A phase II, multicentre trial evaluating the efficacy of de-escalated bisphosphonate therapy in metastatic breast cancer patients at low-risk of skeletal-related events
- Additional Document Info
- View All
The optimal frequency of intravenous (IV) bisphosphonate administration is unclear. We thus performed a study evaluating the effects of switching from 3-4 to 12 weekly therapy in patients with biochemically defined low-risk bone metastases. Patients with serum C-telopeptide (CTx) levels ≤600 ng/L after ≥3 months of 3-4 weekly IV pamidronate were switched to 12 weekly therapy for 48 weeks. Primary endpoint was the proportion of patients maintaining CTx levels in the lower-risk range. All endpoints (serum CTx and bone-specific alkaline phosphatase (BSAP), skeletal-related events (SREs) and self-reported pain) were measured at baseline, 6, 12, 24, 36 and 48 weeks. Treatment failure was defined as biochemical failure (CTx > 600 ng/L) or a SRE. Exploratory biomarkers including; serum TGF-β, activin-A, bone sialoprotein (BSP), procollagen type 1 N-terminal propeptide and urinary N-telopeptide (NTx) were assessed at baseline as predictors for failure to complete treatment. Seventy-one patients accrued and 43 (61 %) completed 48 weeks of de-escalated therapy. Reasons for failure to complete treatment included; biochemical failure (CTx > 600 ng/L) (n = 10, 14.1 %), on-study SRE (n = 9, 12.7 %), disease progression (n = 7, 9.9 % including death from disease [n = 1, 1.4 %]) or patient choice (n = 2, 2.8 %). Elevated baseline levels of CTx, BSAP, NTx and BSP were associated with treatment failure. The majority of patients in this biochemically defined low-risk population could switch from 3-4 weekly to 12 weekly bisphosphonate therapy with no effect on CTx levels or SREs during the 48 week study. Larger trials are required to assess the roles of biomarkers as predictors of adequacy of de-escalated therapy.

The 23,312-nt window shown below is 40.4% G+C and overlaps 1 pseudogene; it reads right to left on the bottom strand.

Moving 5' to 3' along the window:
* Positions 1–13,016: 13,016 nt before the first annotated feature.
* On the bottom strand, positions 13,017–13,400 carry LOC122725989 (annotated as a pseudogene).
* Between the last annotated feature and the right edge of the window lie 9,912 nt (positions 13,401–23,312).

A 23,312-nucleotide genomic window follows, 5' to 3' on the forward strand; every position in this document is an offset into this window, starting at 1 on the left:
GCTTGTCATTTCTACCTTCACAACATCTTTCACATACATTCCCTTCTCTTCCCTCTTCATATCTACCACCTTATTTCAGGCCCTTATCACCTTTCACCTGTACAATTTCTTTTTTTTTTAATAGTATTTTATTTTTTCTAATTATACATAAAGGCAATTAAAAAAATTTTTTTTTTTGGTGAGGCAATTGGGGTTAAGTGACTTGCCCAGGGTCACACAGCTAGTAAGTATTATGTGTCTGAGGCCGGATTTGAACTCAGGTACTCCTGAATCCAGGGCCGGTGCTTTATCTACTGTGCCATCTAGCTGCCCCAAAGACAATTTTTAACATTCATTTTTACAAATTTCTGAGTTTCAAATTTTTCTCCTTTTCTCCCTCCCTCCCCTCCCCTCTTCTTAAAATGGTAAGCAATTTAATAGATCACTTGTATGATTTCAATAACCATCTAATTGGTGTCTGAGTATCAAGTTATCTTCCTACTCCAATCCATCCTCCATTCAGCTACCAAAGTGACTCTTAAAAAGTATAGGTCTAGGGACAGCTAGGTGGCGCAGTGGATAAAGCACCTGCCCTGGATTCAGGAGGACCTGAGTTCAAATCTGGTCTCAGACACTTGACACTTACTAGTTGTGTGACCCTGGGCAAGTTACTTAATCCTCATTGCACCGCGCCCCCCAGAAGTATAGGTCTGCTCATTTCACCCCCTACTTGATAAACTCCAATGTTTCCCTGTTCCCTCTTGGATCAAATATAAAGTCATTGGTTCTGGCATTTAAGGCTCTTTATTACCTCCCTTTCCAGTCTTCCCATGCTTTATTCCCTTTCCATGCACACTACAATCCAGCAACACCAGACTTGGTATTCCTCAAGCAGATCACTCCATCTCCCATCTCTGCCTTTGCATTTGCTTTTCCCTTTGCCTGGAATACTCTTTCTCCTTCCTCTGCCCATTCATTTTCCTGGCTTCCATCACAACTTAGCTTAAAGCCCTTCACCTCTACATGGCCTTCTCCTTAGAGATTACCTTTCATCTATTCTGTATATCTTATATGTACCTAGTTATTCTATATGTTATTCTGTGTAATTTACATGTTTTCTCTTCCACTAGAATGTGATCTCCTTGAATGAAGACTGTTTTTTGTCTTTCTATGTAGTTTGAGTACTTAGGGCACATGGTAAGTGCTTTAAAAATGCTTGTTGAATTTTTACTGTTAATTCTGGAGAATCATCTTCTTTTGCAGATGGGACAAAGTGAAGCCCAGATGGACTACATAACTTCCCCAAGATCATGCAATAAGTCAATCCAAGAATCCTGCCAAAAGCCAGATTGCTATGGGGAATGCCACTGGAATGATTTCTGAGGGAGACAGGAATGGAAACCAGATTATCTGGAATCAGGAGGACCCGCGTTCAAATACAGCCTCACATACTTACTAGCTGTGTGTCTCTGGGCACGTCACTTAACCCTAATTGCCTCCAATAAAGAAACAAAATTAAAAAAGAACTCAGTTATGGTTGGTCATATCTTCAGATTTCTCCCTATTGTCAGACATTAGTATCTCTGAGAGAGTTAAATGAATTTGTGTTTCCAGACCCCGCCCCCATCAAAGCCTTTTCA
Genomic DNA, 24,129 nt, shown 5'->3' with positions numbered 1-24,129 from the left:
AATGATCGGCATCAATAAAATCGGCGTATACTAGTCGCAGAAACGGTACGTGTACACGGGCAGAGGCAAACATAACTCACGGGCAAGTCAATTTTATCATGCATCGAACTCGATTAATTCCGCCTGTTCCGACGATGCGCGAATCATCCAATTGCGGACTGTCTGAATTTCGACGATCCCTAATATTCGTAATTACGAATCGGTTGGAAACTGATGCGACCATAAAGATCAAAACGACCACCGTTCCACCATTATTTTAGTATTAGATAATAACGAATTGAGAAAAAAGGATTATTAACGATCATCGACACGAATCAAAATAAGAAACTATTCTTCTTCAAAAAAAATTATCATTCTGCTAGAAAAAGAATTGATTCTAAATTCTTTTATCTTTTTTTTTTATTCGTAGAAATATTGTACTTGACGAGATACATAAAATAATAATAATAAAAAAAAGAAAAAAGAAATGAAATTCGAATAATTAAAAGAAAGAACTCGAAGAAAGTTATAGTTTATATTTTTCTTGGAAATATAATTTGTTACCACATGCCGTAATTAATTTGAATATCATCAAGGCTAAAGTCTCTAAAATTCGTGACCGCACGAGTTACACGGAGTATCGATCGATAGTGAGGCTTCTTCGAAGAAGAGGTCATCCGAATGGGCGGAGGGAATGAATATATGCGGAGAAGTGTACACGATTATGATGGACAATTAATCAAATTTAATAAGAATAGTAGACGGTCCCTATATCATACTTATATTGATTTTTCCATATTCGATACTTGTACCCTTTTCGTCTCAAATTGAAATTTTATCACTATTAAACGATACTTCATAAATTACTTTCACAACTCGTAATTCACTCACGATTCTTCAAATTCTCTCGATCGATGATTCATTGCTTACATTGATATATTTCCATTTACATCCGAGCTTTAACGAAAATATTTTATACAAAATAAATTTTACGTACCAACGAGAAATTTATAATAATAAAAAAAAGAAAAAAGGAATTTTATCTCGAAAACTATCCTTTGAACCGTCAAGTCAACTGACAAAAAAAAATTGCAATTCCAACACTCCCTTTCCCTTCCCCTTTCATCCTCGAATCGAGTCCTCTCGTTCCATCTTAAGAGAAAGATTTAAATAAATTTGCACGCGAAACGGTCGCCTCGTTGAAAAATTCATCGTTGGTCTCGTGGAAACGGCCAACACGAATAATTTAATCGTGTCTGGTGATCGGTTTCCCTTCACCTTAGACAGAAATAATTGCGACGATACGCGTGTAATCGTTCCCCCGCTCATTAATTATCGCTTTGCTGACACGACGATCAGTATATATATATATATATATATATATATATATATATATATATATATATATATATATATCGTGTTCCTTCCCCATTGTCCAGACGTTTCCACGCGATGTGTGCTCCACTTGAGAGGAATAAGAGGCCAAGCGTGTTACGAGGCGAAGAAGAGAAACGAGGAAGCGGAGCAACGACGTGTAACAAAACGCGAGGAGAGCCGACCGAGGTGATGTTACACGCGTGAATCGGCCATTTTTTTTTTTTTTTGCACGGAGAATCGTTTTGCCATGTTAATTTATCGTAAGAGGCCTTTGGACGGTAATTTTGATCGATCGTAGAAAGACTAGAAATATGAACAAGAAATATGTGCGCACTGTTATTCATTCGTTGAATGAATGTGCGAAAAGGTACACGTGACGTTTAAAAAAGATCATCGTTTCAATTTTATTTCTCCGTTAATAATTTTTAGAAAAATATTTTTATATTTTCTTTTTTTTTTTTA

has subject area